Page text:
My second editor was the closest thing I’ve had to a mentor. He embraced the responsibility that came with tutoring naïve, eager-eyed Larry in the ways of journamalismness. He was not able, unfortunately, to embrace the responsibility that comes with being a reliable employee or human being.
He had me tell our boss that he was telecommuting so often that “telecommuting” became office code for “too fucked up to work.” He asked me to buy him some time for a in-person meeting scheduled to commence 30 minutes later in Baltimore; he made this request from a hotel room in Jersey City. One of our last contacts, such as it was, came when his wife left a message on my voice mail, inquiring about his whereabouts. He’d told her that we were meeting for dinner; I hadn’t seen or heard from him in at least a year.
I loved the guy - I still do - and recognize that he suffered from a profound illness, one which he has overcome. But when I think about the lessons he conveyed, I focus less on the diligence in sourcing and the scourge of overenthusiastic punctuation than I do on, say, making sure the guy in Washington Square from whom you buy your weed isn’t an undercover cop. He was the Michael Jordan of What Not To Do.
Given that I have lived my life without sane professional guidance, I remain envious of anyone who has enjoyed the benefits of attentive, affectionate-in-a-non-creepy-way mentoring, whether from a higher-up, a teacher or a rodeo clown. I’ve always thought that such coaching - or counsel, or oversight, or however you want to characterize it - hasn’t received the attention one would think it might. Hey, I’d watch a show in which people I find interesting discuss the individuals who have guided and supported them along the way. Did Chrissie Hynde have a mentor? How about Tom Perrotta? Otto Porter?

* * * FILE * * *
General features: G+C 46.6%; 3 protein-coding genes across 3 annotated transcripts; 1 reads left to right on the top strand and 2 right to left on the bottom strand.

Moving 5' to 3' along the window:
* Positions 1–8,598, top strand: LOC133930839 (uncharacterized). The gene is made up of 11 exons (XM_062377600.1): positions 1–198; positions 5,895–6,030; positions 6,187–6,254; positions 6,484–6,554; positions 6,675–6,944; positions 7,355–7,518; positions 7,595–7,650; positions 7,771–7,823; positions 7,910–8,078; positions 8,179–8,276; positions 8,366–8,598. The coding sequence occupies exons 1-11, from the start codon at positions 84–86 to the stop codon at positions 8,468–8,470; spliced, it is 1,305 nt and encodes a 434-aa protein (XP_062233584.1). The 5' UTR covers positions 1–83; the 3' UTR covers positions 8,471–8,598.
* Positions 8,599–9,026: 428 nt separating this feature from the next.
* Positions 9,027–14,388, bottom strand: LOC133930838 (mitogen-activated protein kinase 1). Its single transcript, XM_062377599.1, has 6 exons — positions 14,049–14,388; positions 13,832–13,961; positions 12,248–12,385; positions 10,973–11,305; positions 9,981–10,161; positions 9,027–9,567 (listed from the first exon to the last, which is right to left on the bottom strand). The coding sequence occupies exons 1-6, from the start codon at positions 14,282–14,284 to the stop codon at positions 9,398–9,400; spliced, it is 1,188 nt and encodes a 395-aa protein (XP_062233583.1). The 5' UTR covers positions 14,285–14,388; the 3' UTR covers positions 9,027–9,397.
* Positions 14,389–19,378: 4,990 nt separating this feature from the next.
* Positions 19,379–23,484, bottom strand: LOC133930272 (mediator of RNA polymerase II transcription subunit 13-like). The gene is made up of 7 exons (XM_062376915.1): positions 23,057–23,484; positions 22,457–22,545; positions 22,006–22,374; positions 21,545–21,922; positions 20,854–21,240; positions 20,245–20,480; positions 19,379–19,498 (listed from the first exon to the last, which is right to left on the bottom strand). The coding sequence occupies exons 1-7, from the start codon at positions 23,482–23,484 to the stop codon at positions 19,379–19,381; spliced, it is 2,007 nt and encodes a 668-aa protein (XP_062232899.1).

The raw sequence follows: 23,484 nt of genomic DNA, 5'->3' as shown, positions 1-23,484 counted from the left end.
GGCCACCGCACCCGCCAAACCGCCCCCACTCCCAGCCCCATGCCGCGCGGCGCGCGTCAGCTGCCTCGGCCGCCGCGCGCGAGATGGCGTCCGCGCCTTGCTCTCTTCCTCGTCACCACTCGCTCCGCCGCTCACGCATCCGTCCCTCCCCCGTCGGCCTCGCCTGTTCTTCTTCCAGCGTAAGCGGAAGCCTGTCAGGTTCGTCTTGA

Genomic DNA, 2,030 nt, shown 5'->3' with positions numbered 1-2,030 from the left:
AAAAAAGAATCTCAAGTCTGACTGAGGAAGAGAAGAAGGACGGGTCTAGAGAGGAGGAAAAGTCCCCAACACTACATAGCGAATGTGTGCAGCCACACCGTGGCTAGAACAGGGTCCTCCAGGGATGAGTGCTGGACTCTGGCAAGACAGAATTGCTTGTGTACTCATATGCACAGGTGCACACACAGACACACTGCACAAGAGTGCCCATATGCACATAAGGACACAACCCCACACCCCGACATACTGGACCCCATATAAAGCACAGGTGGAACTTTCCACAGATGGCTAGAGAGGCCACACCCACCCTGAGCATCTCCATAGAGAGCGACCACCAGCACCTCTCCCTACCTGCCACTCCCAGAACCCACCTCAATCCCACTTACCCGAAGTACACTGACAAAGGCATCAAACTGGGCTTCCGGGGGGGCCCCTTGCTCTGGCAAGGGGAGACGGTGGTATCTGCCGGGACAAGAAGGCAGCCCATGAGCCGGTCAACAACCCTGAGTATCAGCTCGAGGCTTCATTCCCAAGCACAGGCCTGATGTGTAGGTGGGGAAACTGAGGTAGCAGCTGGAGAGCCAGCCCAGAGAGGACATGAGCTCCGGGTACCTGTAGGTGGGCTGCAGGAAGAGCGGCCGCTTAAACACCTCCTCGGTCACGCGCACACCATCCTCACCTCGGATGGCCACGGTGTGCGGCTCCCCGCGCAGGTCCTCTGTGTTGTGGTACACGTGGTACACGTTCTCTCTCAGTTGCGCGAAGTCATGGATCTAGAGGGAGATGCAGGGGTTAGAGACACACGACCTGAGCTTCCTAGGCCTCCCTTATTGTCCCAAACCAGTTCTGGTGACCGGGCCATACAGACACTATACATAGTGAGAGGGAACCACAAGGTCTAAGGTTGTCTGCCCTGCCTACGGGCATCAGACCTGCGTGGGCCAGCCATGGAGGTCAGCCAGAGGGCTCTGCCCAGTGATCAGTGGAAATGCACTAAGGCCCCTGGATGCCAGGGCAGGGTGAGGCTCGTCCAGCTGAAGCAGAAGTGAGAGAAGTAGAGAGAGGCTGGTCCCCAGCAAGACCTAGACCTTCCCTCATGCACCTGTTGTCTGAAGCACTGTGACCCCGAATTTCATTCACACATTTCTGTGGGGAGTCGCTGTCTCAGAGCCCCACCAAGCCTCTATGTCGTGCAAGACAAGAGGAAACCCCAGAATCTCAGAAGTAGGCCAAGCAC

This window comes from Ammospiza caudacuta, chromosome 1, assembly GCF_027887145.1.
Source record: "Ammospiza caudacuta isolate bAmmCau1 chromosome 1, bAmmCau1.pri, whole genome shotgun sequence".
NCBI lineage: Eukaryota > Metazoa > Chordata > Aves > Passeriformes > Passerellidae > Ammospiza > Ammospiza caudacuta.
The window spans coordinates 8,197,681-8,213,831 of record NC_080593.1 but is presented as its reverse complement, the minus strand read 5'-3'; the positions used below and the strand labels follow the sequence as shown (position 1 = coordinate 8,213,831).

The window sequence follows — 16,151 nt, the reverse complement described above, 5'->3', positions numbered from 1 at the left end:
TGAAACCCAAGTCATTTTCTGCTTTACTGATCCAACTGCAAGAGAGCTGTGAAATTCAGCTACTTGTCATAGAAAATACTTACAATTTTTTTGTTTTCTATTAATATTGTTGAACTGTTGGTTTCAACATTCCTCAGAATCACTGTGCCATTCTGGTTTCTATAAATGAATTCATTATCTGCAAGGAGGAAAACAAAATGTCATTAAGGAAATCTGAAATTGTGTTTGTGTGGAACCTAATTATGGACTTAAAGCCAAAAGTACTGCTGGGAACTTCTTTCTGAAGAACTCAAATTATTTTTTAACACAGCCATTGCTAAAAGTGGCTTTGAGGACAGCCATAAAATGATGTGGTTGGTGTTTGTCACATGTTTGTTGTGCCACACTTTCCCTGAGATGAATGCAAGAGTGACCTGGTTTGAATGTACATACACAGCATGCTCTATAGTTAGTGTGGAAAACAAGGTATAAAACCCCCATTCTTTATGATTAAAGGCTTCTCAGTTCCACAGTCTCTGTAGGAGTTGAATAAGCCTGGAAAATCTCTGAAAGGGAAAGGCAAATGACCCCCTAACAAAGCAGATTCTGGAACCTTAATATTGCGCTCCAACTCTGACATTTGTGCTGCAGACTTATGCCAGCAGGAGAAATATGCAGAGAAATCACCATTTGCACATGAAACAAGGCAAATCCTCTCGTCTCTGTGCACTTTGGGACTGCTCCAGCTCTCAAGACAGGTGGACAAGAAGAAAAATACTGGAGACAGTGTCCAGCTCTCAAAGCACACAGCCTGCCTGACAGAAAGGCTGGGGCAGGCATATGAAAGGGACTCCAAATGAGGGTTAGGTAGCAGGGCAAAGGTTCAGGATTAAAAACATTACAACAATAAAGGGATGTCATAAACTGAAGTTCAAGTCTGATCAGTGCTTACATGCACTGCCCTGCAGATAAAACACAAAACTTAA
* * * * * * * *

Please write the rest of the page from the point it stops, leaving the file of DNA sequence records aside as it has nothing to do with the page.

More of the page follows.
Fortunately, this gaping content void has been filled by “Back to the Start,” a new mentor-riffic campaign from… the California Lottery? That can’t be correct. The California Lottery, as I understand it, is a lottery. Let me do a quick check.
Nope, it’s the California Lottery alright. The CA Lottery folks are proud about the percentage of lottery revenue that goes, without too many strings attached, to public schools in the state. “More money for schools, which educate children, who are our future” - if you have a problem with this, you probably have a problem with ice cream or low humidity or Tom Hanks.
The thinking behind the campaign appears to be that you can feel good about dropping a few bucks every week on Daily Derby or Fantasy 5, because the worst-case scenario is that 35 percent or so of your investment will go towards public education. And the best-case scenario? You’re rich! Stinking rich! And you learn, to your great joy, that you have long-lost cousins, many of whom would like to discuss investment opportunities.
This is insane. While it sure is noble of California to dedicate a chunk of its lottery revenue to schools (rather than to the salaries of lottery administrators), the bottom line remains that lotteries prey on the poor and desperate. You can dance your way around that any way you’d like - with a web series about mentoring, perhaps - but the reality can only be measured in degrees of ugliness.
As for the videos themselves, they’re perfectly okay. In one, the Haim sisters drop in on the teacher (and Larry David sound-alike) who inspired them. In another, the most recent, Guy Fieri does the same - and comes across as a genuinely decent and gracious guy, his efforts towards diabetifying the country notwithstanding.
But I personally can’t separate the campaign videos from the reality they attempt to whitewash. That’s not to say that the California Lottery is an evil entity intent on obfuscating the deviousness of its underlying mission, just that this particular feel-good approach hits me way, way, way wrong. Reasonable minds may disagree.